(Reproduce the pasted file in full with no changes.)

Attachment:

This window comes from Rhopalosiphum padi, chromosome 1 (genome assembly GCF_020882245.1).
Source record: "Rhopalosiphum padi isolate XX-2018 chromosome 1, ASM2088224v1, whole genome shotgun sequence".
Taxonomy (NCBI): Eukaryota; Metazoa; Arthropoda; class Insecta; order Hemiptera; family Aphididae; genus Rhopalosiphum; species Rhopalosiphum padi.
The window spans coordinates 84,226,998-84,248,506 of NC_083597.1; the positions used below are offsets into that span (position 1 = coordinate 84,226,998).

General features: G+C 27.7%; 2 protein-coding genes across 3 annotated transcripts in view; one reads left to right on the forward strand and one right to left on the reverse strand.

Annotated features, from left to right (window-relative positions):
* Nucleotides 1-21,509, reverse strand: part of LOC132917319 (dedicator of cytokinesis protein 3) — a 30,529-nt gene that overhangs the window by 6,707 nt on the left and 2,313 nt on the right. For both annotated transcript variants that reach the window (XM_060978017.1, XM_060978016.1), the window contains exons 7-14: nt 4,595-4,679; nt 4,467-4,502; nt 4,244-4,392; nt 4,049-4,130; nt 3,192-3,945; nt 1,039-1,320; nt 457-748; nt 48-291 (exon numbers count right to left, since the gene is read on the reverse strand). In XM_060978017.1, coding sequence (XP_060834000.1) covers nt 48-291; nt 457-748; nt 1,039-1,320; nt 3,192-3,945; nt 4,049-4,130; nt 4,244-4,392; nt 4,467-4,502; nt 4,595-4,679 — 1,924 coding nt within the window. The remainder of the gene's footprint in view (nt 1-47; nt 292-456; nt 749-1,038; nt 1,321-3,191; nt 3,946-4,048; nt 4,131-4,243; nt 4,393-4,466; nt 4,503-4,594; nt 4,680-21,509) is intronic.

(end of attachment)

This window comes from Rhopalosiphum padi, chromosome 1 (genome assembly GCF_020882245.1).
Source record: "Rhopalosiphum padi isolate XX-2018 chromosome 1, ASM2088224v1, whole genome shotgun sequence".
Taxonomy (NCBI): Eukaryota; Metazoa; Arthropoda; class Insecta; order Hemiptera; family Aphididae; genus Rhopalosiphum; species Rhopalosiphum padi.
The window spans coordinates 84,226,998-84,248,506 of NC_083597.1; the positions used below are offsets into that span (position 1 = coordinate 84,226,998).

General features: G+C 27.7%; 2 protein-coding genes across 3 annotated transcripts in view; one reads left to right on the forward strand and one right to left on the reverse strand.

Annotated features, from left to right (window-relative positions):
* Nucleotides 1-21,509, reverse strand: part of LOC132917319 (dedicator of cytokinesis protein 3) — a 30,529-nt gene that overhangs the window by 6,707 nt on the left and 2,313 nt on the right. For both annotated transcript variants that reach the window (XM_060978017.1, XM_060978016.1), the window contains exons 7-14: nt 4,595-4,679; nt 4,467-4,502; nt 4,244-4,392; nt 4,049-4,130; nt 3,192-3,945; nt 1,039-1,320; nt 457-748; nt 48-291 (exon numbers count right to left, since the gene is read on the reverse strand). In XM_060978017.1, coding sequence (XP_060834000.1) covers nt 48-291; nt 457-748; nt 1,039-1,320; nt 3,192-3,945; nt 4,049-4,130; nt 4,244-4,392; nt 4,467-4,502; nt 4,595-4,679 — 1,924 coding nt within the window. The remainder of the gene's footprint in view (nt 1-47; nt 292-456; nt 749-1,038; nt 1,321-3,191; nt 3,946-4,048; nt 4,131-4,243; nt 4,393-4,466; nt 4,503-4,594; nt 4,680-21,509) is intronic.